be sown which the concurrent testimony
of a neighborhood shows to have succeed
ed best in it. As stated before, the seed
iug down should be done as early in No
vember as possible. Wheat follows ect
ton admirably, and the highest, dryest'
land should be selected for it. The sur
face soil, to a depth of three or four
inches, should be brought into the finest
tilth by plowing, rolling and harrowing.
Whatever man~ure is used should be thor
oroughly incorporated with this surface
soil. If cotton seed is applied, it should~
be plowed in with the wheat. Commer
eial fertilizers may be plowed in shallow
or harrowed in. In olden times, dfty
bushels of cotton seed to the acre was re-i
garded as a safe guarantee of a good
crop, even on poor land. Thirty busliels
of cotton seed and one hundred and fifty
pounds of acid phosphate per acre is
preferrable to fifty bushels of seed alone.,
Three hundred pounds of cotton seed
meal is about equivalent to thirty bush
els of seed, and may be substituted in
place of them. The above quantities of
manure may be applied at the time of
seeding. In the spr1inig it may sometimes'
be desirable and profitable to give a
light top-dressing of phosphates, nitrate
of soda and kainit or salt. During win
ter it is well to roll wheat with a heavy
roller, after every unusually hard freee
as soon as the ground isentirely thawed.
The freezing, even when it does not lift
the plant out of the ground, destroys
the necessary contact of the roots with 1
the soil, and interferes with their absorp- I
tion of water food.
If, by the use of pro'per sieves, the~
small, imperfect grains are removed ~
from the seed whieat, one bnishel of seed
is enough for an acre. Well trained
hands can sow seed very uniformly, but
as a rule it would pay a farmer to have a
seed- sower. Some of these arc cheap
enough to be within the rech of all, and
the rapidity and uniformity oftheir sow
ing so on pays for them. Irregular sow
ing and irregular covering, so that a pare
of the young plants die out frob. over
crowding, and a part of the seed never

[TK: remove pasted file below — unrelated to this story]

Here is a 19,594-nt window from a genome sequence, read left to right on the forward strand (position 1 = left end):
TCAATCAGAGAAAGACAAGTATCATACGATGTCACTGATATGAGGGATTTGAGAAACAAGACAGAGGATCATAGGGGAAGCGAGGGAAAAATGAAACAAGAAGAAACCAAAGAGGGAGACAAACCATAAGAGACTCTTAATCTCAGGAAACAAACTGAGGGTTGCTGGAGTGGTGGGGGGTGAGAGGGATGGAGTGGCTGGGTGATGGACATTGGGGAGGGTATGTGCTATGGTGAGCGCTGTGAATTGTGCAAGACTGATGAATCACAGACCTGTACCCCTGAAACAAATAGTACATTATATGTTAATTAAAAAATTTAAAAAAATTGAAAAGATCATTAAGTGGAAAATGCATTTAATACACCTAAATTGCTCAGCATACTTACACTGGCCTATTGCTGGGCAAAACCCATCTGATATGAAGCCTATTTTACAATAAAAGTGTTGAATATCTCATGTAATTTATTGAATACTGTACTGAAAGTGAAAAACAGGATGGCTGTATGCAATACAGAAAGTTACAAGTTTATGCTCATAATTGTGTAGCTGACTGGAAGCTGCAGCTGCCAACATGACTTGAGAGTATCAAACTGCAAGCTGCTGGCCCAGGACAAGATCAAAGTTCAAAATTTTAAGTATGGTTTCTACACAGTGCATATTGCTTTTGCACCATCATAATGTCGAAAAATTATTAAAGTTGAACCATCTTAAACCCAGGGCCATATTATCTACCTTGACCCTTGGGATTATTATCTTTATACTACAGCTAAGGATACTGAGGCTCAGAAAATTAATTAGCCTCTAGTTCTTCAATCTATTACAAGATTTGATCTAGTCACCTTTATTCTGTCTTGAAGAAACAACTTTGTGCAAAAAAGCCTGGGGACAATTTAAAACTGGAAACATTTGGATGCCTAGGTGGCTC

conmes up from bein~g covered with elod-s
or something else, have caused a great
waste of seed. It is probabile that fromi
small, defective seed, irregular sowing
and improper c'overing, one-fom-th or
more of the seed sown is practically lost.
plow in lightly-not more than two
inches. if necessary harrow-and finish up
by rolling the land.
The frequent destruction of fall oats
by cold has discouraged the fall sowing
of oats and a partial substitute is very
desirable, especially in the northern por
tions of the cotton belt. Barley appears
to be the best within reach. It is very
hardy; seldom injured by cold and
supplies a very excellent feed for horses.
Th.e unsettled question is, in what shape
and how to feed it? We have seen it
stated that, in California, horses are
turned loose on a stack of barley as cows
are upon a stack of hay or straw. After
barlev is threshed and the beard is
1)roken off the grains, the lath-r could cer
taiyiv be fed like anv other grain. ('an
not sone reader throw the light of ex- I
periece on this point y If barley is
sown on ordinary land without fertiliza
tion, not more than one and a L:df or
two bushels should be sown on ain acre
and November is a good month to sow it
when the object is not grazing or soiling,
but the production of grain and straw.
It should always. however, he sown on
the best land that is available, and more
or less manuring will pay. as it does on
almost every crop. As there is great cer
tainty of not being winter killed and the
cr, p is as free from casualties as any
grown, one can very trumtingly :xply
manure to it. Since writing the above,
Judge .Betts, the Commissioner of Agri
culture of Alabama, has informed us
that for twenty years he has raised barley
for horse-feed in northern Alabama with
great success, and feeds it just as lie
fccds sheaf oats. With barley as with
rye, it is important to sow home-grown
seed-. Most of the seed obtained from
the North is spring-raised, and will not
do well in our climate. The M1ay biras
are the greatest enemy to this crop.
They usually pass through our section
whei the barley is in milk, and prove
quite destructive. Boys and shotguns
are the best remedies.
As cold weather approaches, suitable
provision should be made for the care of
stock. Close barns and cellars are rarely
needed in our warm climate ; but shelter
from cold rains and barriers against cold
winds are imperatively called for. Sim
ple shelters planked up, or even well
brushed up on the north and west sides,
will answer every purpose. They may